Tag Archives: Greece

Song of Achilles (Review by Hita T. ’23)

The Song of AchillesThe Song of Achilles by Madeline Miller
My rating: 5 of 5 stars

Exiled from his father’s kingdom at a young age, Patroclus, the socially awkward son of Menoitius, finds himself in Phthia, where he meets Achilles, the son of King Peleus and the sea nymph Thetis. Achilles is everything Patroclus is not; he is strong, handsome, the son of a goddess, and the pride of his father. However, in an unlikely twist of fate, their paths intertwine as Achilles befriends Patroclus and forges a bond between them. As they grow into young adults trained in warfare, medicine, and the arts, their friendship grows into something more, deeply displeasing Achilles’ mother Thetis, who despises mortals. To her, Patroclus is nothing but a stain on Achilles’ glory and fame.

Later, when Helen of Sparta, the wife of Meneleus and the most beautiful woman in the world, is kidnapped by Paris, the Greeks are summoned to protect her honor and attack Troy. Achilles follows the Greeks, driven by the idea of glory and being known as the Aristos Achaion, and Patroclus is forced to choose whether to stay behind or follow his best friend into the war. Patroclus tries to protect his friend from the prophecy that predicts Achilles’ death, but little does he know that fate has its own cruel way of claiming who it wants in the end…

Madeline Miller retells Homer’s Iliad in a way that paints the bond between Patroclus and Achilles in a different and more sensitive light. From the moment Achilles’ and Patroclus’ paths intertwine in Phthia, Miller has the reader hanging on each word as she draws one through the ups and downs of the two young mens’ strong friendship and romance.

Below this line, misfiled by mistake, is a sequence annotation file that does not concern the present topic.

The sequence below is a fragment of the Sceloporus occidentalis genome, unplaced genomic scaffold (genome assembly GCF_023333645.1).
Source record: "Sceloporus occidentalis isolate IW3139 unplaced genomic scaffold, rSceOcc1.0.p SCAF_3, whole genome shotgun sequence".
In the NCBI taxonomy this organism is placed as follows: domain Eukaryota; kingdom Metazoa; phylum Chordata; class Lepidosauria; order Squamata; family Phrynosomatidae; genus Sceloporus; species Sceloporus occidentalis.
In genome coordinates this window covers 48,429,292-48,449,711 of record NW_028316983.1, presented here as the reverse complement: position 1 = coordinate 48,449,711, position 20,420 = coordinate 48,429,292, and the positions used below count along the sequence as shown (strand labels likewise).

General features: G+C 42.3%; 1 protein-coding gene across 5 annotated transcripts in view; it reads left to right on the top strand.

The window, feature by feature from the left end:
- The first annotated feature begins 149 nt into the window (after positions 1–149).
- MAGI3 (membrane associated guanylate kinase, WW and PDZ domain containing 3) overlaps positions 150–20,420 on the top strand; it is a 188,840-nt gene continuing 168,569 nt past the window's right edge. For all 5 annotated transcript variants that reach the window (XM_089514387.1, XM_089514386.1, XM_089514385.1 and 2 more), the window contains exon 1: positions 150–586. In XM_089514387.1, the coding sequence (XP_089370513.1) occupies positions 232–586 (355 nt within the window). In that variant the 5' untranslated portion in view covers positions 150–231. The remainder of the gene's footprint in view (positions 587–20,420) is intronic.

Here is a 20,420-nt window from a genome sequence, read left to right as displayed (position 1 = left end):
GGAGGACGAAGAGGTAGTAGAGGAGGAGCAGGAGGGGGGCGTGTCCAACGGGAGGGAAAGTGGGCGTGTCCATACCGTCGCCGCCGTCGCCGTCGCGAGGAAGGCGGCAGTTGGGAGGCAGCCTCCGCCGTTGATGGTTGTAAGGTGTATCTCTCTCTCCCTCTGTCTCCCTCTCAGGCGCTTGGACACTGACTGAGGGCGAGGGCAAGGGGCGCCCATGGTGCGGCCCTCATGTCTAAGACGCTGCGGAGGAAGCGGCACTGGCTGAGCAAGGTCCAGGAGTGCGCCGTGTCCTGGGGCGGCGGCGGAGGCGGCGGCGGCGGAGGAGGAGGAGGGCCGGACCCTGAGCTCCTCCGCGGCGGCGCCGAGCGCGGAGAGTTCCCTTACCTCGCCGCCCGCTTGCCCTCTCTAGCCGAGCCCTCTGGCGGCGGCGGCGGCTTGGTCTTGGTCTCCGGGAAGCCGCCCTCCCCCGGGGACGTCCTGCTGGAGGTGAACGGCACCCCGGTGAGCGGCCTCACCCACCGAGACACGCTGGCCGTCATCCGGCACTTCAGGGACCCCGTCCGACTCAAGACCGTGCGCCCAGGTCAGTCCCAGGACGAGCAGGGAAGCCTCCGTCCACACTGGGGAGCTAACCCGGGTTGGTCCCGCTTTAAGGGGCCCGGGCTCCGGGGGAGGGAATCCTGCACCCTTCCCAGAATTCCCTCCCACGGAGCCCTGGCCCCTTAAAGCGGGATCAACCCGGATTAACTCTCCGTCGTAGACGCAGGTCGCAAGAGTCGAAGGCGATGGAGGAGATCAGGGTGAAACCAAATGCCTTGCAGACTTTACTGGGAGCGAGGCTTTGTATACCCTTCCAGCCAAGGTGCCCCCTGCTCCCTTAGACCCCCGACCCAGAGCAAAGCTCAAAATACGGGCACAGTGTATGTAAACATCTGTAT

On a more personal note, I have to say that I absolutely loved this book. I’m not a very emotional reader, but The Song Of Achilles hit me right in the feels. The pace was perfect, the characters were perfect, the plot was perfect — everything was just right. I strongly recommend this book to anyone; the reader does not have to know any mythology to read The Song Of Achilles. -Hita T.

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The Lost Books of The Odyssey by Zachary Mason (review by Allison W. ’16)

The Lost Books of The OdysseyThe Lost Books of The Odyssey by Zachary Mason
My rating: 3 of 5 stars

The Lost Books of the Odyssey consists of short stories that center mainly on well-known parts of The Iliad and The Odyssey, with twists that create new perspectives on well-known mythology. Although each story is engaging and worth reading, the work as a whole is disconnected. Every “book” is independent, with some even contradicting others, which is consistent with the oral tradition of The Iliad and The Odyssey; however, this organization also causes the novel to lose its momentum between stories. A chronological ordering would have been less confusing and potentially more compelling, but even without any clear arrangement, The Lost Books of the Odyssey is worth reading for its interesting additions and alterations to Greek mythology. – Allison W. ’16

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